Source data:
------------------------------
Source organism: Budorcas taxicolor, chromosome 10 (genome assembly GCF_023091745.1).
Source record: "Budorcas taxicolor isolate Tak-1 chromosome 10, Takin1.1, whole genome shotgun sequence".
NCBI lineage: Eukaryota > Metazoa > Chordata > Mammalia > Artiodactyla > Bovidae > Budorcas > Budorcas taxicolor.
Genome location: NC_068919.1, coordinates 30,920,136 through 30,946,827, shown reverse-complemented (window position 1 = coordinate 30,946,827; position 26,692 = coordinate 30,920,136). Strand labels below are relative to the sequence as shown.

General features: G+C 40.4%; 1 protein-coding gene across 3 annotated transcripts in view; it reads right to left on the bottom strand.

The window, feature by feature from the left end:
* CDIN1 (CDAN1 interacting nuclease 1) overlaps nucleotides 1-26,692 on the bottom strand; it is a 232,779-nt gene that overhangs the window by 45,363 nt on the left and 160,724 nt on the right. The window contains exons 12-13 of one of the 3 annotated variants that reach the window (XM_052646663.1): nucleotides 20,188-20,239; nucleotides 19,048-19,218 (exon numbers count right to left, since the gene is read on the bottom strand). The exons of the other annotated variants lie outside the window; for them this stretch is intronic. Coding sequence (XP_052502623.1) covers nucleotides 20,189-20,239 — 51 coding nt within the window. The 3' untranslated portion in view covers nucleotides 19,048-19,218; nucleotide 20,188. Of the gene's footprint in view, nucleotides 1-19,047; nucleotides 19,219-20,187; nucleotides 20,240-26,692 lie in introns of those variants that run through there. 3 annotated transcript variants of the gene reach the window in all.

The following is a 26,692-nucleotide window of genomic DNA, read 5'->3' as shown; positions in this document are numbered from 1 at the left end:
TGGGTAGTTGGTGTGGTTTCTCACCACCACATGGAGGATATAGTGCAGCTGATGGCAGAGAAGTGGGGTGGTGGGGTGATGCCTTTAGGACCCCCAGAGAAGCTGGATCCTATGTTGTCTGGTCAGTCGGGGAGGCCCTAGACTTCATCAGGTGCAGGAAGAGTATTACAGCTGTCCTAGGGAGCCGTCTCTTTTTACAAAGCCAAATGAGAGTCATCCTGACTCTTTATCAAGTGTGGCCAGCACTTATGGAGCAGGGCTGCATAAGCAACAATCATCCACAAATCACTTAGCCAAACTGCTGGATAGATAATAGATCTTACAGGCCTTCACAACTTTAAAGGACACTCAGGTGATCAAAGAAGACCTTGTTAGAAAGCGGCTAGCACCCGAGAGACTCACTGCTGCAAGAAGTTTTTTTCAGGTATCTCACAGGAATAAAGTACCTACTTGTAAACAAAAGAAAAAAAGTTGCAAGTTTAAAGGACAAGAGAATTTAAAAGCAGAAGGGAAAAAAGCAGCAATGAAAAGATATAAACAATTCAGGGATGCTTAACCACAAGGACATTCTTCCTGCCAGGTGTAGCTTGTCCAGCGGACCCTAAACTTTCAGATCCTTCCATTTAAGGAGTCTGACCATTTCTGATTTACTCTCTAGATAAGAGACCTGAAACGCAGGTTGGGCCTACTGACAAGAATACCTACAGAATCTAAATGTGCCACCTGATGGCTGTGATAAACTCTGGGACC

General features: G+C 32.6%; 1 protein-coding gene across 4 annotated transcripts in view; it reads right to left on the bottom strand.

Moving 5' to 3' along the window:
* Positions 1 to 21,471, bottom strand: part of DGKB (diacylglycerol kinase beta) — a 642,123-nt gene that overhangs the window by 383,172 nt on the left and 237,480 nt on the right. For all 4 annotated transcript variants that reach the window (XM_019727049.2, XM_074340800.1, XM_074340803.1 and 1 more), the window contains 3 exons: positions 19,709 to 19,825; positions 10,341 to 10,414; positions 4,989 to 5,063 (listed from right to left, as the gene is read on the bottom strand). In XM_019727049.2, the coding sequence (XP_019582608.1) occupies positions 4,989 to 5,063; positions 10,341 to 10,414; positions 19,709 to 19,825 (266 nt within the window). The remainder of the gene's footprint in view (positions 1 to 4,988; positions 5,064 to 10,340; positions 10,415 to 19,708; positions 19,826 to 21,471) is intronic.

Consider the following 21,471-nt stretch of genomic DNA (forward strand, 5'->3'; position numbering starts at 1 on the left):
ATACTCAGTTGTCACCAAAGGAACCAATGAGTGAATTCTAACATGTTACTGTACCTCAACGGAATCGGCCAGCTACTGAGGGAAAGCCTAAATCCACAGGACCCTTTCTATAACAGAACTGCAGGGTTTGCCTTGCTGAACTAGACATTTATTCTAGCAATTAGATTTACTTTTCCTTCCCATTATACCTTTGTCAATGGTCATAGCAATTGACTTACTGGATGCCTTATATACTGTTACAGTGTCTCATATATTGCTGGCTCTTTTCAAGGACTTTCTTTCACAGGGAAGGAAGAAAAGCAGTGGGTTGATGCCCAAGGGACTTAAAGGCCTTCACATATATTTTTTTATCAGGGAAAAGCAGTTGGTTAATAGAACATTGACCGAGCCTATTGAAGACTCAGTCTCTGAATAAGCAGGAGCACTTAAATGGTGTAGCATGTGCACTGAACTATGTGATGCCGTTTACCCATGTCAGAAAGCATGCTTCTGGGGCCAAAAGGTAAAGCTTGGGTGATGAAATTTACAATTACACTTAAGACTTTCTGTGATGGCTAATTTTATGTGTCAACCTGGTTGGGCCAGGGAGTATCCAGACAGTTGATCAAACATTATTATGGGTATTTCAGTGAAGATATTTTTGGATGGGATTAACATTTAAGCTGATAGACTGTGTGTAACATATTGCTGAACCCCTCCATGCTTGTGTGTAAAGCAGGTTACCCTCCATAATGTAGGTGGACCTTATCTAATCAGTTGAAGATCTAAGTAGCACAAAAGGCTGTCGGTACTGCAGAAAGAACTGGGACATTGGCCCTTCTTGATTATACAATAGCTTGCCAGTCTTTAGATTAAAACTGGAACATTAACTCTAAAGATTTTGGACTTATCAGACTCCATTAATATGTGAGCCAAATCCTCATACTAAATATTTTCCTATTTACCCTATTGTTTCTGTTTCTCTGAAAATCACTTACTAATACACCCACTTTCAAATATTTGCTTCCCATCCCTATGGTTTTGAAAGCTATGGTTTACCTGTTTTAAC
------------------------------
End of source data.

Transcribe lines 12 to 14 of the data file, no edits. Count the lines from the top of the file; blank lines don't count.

* Positions 1 to 21,471, bottom strand: part of DGKB (diacylglycerol kinase beta) — a 642,123-nt gene that overhangs the window by 383,172 nt on the left and 237,480 nt on the right. For all 4 annotated transcript variants that reach the window (XM_019727049.2, XM_074340800.1, XM_074340803.1 and 1 more), the window contains 3 exons: positions 19,709 to 19,825; positions 10,341 to 10,414; positions 4,989 to 5,063 (listed from right to left, as the gene is read on the bottom strand). In XM_019727049.2, the coding sequence (XP_019582608.1) occupies positions 4,989 to 5,063; positions 10,341 to 10,414; positions 19,709 to 19,825 (266 nt within the window). The remainder of the gene's footprint in view (positions 1 to 4,988; positions 5,064 to 10,340; positions 10,415 to 19,708; positions 19,826 to 21,471) is intronic.

Consider the following 21,471-nt stretch of genomic DNA (forward strand, 5'->3'; position numbering starts at 1 on the left):
ATACTCAGTTGTCACCAAAGGAACCAATGAGTGAATTCTAACATGTTACTGTACCTCAACGGAATCGGCCAGCTACTGAGGGAAAGCCTAAATCCACAGGACCCTTTCTATAACAGAACTGCAGGGTTTGCCTTGCTGAACTAGACATTTATTCTAGCAATTAGATTTACTTTTCCTTCCCATTATACCTTTGTCAATGGTCATAGCAATTGACTTACTGGATGCCTTATATACTGTTACAGTGTCTCATATATTGCTGGCTCTTTTCAAGGACTTTCTTTCACAGGGAAGGAAGAAAAGCAGTGGGTTGATGCCCAAGGGACTTAAAGGCCTTCACATATATTTTTTTATCAGGGAAAAGCAGTTGGTTAATAGAACATTGACCGAGCCTATTGAAGACTCAGTCTCTGAATAAGCAGGAGCACTTAAATGGTGTAGCATGTGCACTGAACTATGTGATGCCGTTTACCCATGTCAGAAAGCATGCTTCTGGGGCCAAAAGGTAAAGCTTGGGTGATGAAATTTACAATTACACTTAAGACTTTCTGTGATGGCTAATTTTATGTGTCAACCTGGTTGGGCCAGGGAGTATCCAGACAGTTGATCAAACATTATTATGGGTATTTCAGTGAAGATATTTTTGGATGGGATTAACATTTAAGCTGATAGACTGTGTGTAACATATTGCTGAACCCCTCCATGCTTGTGTGTAAAGCAGGTTACCCTCCATAATGTAGGTGGACCTTATCTAATCAGTTGAAGATCTAAGTAGCACAAAAGGCTGTCGGTACTGCAGAAAGAACTGGGACATTGGCCCTTCTTGATTATACAATAGCTTGCCAGTCTTTAGATTAAAACTGGAACATTAACTCTAAAGATTTTGGACTTATCAGACTCCATTAATATGTGAGCCAAATCCTCATACTAAATATTTTCCTATTTACCCTATTGTTTCTGTTTCTCTGAAAATCACTTACTAATACACCCACTTTCAAATATTTGCTTCCCATCCCTATGGTTTTGAAAGCTATGGTTTACCTGTTTTAAC